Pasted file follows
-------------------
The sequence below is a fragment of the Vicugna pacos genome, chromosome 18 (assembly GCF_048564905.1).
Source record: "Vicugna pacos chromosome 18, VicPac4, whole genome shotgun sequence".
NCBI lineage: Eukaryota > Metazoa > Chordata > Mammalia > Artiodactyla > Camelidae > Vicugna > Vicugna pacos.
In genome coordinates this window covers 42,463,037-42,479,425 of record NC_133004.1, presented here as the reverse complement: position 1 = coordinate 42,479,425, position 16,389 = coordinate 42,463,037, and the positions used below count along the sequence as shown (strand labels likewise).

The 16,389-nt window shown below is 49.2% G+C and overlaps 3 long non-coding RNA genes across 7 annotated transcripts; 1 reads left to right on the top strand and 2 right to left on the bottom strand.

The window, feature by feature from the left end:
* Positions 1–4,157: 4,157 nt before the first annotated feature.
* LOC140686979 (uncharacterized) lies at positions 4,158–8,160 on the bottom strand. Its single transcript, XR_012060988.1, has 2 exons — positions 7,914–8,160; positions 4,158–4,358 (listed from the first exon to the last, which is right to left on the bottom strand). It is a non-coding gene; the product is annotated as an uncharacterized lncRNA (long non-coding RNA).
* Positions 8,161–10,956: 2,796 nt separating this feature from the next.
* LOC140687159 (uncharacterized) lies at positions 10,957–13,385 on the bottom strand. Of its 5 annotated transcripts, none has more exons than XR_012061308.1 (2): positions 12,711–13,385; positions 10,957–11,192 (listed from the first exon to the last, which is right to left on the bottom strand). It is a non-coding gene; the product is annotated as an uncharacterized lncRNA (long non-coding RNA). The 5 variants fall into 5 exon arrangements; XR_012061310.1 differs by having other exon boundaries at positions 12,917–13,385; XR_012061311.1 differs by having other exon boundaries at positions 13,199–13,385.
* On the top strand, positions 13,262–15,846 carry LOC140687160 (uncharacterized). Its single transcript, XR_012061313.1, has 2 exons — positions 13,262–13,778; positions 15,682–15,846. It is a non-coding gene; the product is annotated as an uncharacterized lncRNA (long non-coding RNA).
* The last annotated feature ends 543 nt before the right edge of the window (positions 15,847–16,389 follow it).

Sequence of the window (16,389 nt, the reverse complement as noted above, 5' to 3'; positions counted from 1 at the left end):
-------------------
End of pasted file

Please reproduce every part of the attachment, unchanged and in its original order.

The sequence below is a fragment of the Vicugna pacos genome, chromosome 18 (assembly GCF_048564905.1).
Source record: "Vicugna pacos chromosome 18, VicPac4, whole genome shotgun sequence".
NCBI lineage: Eukaryota > Metazoa > Chordata > Mammalia > Artiodactyla > Camelidae > Vicugna > Vicugna pacos.
In genome coordinates this window covers 42,463,037-42,479,425 of record NC_133004.1, presented here as the reverse complement: position 1 = coordinate 42,479,425, position 16,389 = coordinate 42,463,037, and the positions used below count along the sequence as shown (strand labels likewise).

The 16,389-nt window shown below is 49.2% G+C and overlaps 3 long non-coding RNA genes across 7 annotated transcripts; 1 reads left to right on the top strand and 2 right to left on the bottom strand.

The window, feature by feature from the left end:
* Positions 1–4,157: 4,157 nt before the first annotated feature.
* LOC140686979 (uncharacterized) lies at positions 4,158–8,160 on the bottom strand. Its single transcript, XR_012060988.1, has 2 exons — positions 7,914–8,160; positions 4,158–4,358 (listed from the first exon to the last, which is right to left on the bottom strand). It is a non-coding gene; the product is annotated as an uncharacterized lncRNA (long non-coding RNA).
* Positions 8,161–10,956: 2,796 nt separating this feature from the next.
* LOC140687159 (uncharacterized) lies at positions 10,957–13,385 on the bottom strand. Of its 5 annotated transcripts, none has more exons than XR_012061308.1 (2): positions 12,711–13,385; positions 10,957–11,192 (listed from the first exon to the last, which is right to left on the bottom strand). It is a non-coding gene; the product is annotated as an uncharacterized lncRNA (long non-coding RNA). The 5 variants fall into 5 exon arrangements; XR_012061310.1 differs by having other exon boundaries at positions 12,917–13,385; XR_012061311.1 differs by having other exon boundaries at positions 13,199–13,385.
* On the top strand, positions 13,262–15,846 carry LOC140687160 (uncharacterized). Its single transcript, XR_012061313.1, has 2 exons — positions 13,262–13,778; positions 15,682–15,846. It is a non-coding gene; the product is annotated as an uncharacterized lncRNA (long non-coding RNA).
* The last annotated feature ends 543 nt before the right edge of the window (positions 15,847–16,389 follow it).

Sequence of the window (16,389 nt, the reverse complement as noted above, 5' to 3'; positions counted from 1 at the left end):